Meridian High School coach Larry Weems isn't picky.
He doesn't care if the Wildcats sling the ball all over the field or grind out yards rushing. His only concern is that MHS' offense succeeds in moving the ball and scoring. So one week after throwing for 200 yards in a half, the Wildcats rushed fore more than 300 yards in starting 2-0. That leads to a “pick your poison” choice for opponents, beginning with Canton at 7:30 p.m. today at Ray Stadium: try to stop the pass or the run?
“It's great because we needed it,” Weems said about Meridian's strong ground attack at Wayne County last week. “We needed to be able to move the ball and we weren't as sharp throwing the ball as we hoped we'd be, so I'm glad we were able to run the ball.”
And run the ball the Wildcats, ranked No. 2 overall in the state's Associated Press poll and No. 3 in the MPB Top 25, did. Richard L. McQuarley and Austin Holt each topped 100 yards and a touchdown as MHS pulled away from the War Eagles.
In addition to giving the Wildcats their fourth straight win against Wayne, the strong ground game showed the depth of MHS' ground attack. McQuarley, a junior, leads Merdiain with 201 yards rushing and two TDs on 33 carries. Holt, also a junior, has 192 yards and one score on 30 carries. And rounding out the triple-headed backfield monster, sophomore quarterback J-Mar Smith has 129 yards and two touchdowns on 15 carries. In all, the Wildcats have churned out 554 yards in the first two games. Smith has added 254 yards passing and three touchdowns to one interception on 22 of 31 passing.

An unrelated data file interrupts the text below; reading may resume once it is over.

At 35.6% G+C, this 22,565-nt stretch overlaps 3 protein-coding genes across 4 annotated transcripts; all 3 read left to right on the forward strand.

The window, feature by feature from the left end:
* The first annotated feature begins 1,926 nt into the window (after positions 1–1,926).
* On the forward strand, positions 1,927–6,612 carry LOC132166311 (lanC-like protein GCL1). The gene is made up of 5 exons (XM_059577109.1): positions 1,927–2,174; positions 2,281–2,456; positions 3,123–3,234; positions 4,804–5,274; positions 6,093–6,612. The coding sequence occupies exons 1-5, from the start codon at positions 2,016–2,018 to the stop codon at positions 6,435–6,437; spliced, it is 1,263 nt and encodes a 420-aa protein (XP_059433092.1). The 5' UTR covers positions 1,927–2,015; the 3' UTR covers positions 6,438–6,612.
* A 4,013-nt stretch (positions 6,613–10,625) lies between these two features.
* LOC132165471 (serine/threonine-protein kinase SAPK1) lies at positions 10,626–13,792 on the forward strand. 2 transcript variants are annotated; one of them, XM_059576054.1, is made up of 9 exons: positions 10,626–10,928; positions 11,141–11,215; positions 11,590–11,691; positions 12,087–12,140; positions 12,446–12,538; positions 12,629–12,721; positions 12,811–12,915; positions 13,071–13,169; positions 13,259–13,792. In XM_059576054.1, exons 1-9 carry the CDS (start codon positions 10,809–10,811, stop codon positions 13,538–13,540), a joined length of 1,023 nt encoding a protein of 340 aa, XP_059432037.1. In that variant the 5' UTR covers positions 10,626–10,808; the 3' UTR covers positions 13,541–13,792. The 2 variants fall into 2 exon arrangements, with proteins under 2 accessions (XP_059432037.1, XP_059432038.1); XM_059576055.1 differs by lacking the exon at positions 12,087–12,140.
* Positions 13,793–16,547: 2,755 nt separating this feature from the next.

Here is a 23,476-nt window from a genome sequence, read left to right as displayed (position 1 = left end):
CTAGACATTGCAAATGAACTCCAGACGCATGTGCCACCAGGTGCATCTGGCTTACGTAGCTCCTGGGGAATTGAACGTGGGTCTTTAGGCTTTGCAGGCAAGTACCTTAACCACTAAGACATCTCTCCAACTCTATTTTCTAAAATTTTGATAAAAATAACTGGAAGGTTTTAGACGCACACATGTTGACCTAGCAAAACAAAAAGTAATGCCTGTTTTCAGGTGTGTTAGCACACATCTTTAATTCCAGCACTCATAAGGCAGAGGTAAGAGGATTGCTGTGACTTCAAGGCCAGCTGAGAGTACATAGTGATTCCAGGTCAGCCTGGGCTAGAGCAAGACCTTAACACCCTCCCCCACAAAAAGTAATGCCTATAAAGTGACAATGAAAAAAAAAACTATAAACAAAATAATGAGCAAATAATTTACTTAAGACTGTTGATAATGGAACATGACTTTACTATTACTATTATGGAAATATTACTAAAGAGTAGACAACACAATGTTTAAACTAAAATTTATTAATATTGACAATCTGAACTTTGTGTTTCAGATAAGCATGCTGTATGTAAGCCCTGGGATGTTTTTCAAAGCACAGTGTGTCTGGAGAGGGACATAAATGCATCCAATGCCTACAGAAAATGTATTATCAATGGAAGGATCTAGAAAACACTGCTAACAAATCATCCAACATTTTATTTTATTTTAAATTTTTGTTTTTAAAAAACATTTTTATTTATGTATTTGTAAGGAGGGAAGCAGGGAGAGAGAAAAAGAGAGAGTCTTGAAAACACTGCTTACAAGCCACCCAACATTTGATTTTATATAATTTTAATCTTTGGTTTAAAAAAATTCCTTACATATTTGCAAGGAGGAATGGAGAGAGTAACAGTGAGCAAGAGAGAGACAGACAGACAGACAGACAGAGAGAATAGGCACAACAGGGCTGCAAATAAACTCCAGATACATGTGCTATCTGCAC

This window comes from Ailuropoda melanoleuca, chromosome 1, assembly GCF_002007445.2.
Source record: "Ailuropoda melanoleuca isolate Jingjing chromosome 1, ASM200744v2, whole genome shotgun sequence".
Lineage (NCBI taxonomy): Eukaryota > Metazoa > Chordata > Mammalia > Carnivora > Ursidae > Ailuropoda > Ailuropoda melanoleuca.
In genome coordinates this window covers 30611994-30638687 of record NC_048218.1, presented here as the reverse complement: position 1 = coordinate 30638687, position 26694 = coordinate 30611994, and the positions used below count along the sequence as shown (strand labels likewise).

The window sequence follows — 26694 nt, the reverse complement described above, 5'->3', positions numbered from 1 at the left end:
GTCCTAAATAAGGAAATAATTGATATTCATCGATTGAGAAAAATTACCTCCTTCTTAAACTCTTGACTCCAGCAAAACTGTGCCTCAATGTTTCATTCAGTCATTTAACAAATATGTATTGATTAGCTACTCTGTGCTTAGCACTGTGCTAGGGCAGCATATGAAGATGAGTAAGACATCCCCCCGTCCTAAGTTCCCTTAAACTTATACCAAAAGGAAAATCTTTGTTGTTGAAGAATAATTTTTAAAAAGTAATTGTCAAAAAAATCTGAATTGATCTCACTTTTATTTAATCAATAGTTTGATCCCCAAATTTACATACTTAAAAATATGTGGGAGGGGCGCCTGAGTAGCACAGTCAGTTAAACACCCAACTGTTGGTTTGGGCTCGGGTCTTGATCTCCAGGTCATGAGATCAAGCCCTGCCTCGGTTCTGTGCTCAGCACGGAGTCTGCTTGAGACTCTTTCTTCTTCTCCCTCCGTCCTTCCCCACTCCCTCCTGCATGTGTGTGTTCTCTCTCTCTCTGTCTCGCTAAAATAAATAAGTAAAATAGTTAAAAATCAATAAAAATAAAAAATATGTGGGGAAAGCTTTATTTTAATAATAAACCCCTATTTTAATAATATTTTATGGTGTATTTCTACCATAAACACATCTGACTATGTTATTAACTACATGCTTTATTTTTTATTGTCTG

“I think the kids that we have back there all have the ability to run,” Weems said. “That allows us to keep a fresh guy back there, a rested guy that can make big plays.”
Those big plays could come in handy tonight when the Tigers visit. In opening 2-0 for the second straight season, Canton has outscored Wingfield and Velma Jackson 88-6. But with the two blowout wins, Weems said it is difficult to get a glimpse of just how Meridian and Canton matches up. Still, his main concern is MHS.
“We still are just worried about us,” he said. “If we play like we should, we will be fine. And all you can worry about is the kids you have and teaching them what you want them to do. And if they do that and follow the gameplan, you will have a good chance to be successful on Friday nights.”
While Meridian has been successful on Fridays so far this season, Weems stressed that the Wildcats have a long way to go to live up to those lofty state rankings and the program's annual goal of a championship.
“On both sides of the ball, we have times where our execution isn't sharp,” he said. “We have a lot of new faces in a lot of places and that's going to take some time, so we have a long way to go and a lot of work to do to becomes what I think is a good football team and can compete for a championship.
“I'm not saying we won't get there, just that right now we have a lot of work to do.”
Meridian High School coach Larry Weems isn't picky.
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